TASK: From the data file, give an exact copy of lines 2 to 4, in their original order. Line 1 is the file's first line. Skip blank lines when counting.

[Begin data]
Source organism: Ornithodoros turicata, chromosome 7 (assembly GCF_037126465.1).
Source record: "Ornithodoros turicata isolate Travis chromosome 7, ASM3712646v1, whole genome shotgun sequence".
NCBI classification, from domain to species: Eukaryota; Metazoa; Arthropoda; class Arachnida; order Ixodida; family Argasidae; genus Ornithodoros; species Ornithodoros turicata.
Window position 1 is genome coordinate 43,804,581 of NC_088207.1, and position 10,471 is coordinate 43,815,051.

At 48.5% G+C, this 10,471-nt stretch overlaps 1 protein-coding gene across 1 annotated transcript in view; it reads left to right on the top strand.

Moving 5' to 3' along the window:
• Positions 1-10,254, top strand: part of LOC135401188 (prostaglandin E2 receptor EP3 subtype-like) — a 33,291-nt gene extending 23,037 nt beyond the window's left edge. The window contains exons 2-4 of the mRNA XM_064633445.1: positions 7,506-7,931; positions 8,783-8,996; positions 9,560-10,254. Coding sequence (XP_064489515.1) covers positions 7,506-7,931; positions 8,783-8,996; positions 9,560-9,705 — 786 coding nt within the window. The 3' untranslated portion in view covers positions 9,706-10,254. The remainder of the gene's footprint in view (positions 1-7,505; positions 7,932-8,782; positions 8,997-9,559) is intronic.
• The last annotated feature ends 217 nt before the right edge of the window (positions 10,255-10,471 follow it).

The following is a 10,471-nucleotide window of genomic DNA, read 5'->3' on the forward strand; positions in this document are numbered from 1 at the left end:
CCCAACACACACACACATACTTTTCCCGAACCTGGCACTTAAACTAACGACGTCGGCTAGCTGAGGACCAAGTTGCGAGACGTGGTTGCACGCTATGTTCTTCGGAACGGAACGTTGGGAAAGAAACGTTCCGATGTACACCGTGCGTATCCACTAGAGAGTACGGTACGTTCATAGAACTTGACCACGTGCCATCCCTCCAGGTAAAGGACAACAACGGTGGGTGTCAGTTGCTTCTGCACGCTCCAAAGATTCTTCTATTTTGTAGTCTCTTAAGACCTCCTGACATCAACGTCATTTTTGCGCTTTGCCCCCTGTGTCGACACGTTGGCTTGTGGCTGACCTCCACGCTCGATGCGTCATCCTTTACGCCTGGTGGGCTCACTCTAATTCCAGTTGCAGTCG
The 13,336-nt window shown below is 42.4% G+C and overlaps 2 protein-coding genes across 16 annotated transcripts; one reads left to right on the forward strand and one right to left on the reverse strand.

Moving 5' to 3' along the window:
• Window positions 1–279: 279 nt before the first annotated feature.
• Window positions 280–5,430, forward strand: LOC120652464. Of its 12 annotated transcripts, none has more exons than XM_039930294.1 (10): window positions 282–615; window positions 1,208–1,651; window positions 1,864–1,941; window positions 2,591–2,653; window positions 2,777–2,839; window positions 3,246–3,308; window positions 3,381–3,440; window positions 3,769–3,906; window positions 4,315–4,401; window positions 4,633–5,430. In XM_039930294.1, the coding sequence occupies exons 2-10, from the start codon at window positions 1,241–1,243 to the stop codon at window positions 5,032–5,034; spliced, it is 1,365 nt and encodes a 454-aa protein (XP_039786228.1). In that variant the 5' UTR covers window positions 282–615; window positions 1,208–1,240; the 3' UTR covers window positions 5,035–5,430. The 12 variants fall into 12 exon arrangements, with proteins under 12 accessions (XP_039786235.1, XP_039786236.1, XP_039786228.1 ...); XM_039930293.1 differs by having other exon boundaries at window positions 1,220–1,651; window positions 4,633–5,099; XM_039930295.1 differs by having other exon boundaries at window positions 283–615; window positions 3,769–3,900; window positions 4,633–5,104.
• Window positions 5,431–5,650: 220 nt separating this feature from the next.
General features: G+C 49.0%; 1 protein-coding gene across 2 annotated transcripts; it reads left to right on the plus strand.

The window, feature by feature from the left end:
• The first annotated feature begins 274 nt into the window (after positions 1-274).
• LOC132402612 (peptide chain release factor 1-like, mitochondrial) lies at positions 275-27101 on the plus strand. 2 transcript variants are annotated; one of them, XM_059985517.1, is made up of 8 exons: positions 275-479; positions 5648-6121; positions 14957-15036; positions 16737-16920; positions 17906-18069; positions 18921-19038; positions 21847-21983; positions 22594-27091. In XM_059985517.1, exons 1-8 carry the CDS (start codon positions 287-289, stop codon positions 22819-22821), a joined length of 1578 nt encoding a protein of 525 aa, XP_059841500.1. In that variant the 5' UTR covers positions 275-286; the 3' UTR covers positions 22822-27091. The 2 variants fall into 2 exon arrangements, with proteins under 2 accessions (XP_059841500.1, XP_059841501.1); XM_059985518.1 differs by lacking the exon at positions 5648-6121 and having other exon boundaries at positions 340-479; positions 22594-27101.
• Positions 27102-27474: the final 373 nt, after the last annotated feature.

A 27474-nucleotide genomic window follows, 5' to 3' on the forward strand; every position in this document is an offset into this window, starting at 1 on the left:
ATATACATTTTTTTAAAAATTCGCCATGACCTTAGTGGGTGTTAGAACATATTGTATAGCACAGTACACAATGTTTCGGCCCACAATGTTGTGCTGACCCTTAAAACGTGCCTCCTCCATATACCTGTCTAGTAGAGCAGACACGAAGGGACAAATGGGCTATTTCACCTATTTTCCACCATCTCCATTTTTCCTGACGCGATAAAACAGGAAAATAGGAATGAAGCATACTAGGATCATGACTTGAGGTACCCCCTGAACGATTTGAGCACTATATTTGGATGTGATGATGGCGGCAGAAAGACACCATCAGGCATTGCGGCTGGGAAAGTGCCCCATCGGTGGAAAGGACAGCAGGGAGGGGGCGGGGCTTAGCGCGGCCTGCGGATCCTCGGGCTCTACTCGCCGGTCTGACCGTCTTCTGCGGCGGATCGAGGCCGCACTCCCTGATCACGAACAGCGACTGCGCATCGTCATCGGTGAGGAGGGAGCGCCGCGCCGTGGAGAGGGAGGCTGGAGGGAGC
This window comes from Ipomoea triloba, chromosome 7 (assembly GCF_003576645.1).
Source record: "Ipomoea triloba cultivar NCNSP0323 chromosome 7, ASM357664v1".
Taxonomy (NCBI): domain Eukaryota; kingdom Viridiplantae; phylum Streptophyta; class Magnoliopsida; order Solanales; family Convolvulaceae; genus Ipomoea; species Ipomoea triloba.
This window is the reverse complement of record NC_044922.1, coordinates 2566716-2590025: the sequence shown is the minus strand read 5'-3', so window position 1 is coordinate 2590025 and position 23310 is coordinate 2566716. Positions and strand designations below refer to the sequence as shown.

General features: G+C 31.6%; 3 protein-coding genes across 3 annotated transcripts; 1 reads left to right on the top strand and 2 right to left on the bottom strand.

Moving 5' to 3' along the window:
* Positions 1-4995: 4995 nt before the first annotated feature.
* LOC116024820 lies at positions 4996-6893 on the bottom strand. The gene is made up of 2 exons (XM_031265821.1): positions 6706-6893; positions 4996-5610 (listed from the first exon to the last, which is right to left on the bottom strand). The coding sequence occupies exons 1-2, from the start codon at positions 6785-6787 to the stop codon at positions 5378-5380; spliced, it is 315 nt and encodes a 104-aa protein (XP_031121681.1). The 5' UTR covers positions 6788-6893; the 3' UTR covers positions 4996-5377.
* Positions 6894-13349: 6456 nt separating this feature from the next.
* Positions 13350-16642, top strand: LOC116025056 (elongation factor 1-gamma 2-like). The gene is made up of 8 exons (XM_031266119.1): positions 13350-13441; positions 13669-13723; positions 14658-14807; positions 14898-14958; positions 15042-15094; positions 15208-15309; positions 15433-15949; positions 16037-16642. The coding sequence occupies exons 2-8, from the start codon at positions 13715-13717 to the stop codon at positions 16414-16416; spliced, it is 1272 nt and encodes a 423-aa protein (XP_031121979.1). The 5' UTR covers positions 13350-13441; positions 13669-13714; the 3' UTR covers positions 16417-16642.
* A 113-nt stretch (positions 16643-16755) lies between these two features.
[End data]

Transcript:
Source record: "Ornithodoros turicata isolate Travis chromosome 7, ASM3712646v1, whole genome shotgun sequence".
NCBI classification, from domain to species: Eukaryota; Metazoa; Arthropoda; class Arachnida; order Ixodida; family Argasidae; genus Ornithodoros; species Ornithodoros turicata.
Window position 1 is genome coordinate 43,804,581 of NC_088207.1, and position 10,471 is coordinate 43,815,051.